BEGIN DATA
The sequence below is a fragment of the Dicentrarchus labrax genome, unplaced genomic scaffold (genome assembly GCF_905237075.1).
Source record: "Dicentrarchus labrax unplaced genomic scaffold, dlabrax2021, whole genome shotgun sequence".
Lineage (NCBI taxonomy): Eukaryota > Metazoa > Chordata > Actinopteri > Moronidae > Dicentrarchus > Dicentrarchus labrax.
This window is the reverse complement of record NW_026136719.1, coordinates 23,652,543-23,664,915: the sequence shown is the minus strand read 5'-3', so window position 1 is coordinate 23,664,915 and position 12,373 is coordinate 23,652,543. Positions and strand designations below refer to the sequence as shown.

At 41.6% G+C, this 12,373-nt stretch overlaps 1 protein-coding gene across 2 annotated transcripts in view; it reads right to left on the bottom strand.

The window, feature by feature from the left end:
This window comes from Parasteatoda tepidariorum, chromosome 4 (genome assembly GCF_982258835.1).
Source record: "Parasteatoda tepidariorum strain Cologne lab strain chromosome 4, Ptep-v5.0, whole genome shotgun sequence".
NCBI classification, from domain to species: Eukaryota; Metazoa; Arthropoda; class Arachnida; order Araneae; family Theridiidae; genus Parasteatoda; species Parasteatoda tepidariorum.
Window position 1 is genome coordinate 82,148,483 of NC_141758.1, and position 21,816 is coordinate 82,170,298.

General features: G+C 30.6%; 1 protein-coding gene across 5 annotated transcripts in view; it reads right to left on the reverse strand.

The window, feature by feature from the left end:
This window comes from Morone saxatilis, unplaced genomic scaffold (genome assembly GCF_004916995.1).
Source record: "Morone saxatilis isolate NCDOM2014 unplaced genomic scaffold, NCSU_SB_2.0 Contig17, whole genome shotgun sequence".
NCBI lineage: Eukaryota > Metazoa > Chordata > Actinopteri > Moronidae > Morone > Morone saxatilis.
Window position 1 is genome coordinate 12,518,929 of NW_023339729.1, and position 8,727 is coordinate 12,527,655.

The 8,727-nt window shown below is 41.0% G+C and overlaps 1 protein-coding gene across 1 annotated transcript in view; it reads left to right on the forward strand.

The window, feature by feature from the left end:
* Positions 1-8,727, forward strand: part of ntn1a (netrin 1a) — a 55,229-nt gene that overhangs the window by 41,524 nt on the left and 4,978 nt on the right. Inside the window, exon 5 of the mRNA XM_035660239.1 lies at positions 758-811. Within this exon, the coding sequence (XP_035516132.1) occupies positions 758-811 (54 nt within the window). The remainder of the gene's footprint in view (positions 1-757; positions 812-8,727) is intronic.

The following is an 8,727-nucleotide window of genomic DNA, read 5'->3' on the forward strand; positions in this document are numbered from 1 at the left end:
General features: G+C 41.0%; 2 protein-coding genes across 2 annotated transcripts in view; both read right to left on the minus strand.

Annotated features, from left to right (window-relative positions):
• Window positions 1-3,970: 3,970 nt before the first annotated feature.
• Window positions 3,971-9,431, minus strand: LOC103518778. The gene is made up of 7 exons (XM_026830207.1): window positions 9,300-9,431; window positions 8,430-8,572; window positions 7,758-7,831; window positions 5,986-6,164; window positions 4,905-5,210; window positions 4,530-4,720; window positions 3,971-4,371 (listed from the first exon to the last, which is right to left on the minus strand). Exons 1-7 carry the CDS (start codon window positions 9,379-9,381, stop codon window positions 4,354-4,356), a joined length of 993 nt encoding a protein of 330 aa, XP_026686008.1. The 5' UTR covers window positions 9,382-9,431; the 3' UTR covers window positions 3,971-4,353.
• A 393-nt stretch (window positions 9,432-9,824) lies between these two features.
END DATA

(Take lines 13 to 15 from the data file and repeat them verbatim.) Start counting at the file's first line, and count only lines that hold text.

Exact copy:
This window comes from Morone saxatilis, unplaced genomic scaffold (genome assembly GCF_004916995.1).
Source record: "Morone saxatilis isolate NCDOM2014 unplaced genomic scaffold, NCSU_SB_2.0 Contig17, whole genome shotgun sequence".
NCBI lineage: Eukaryota > Metazoa > Chordata > Actinopteri > Moronidae > Morone > Morone saxatilis.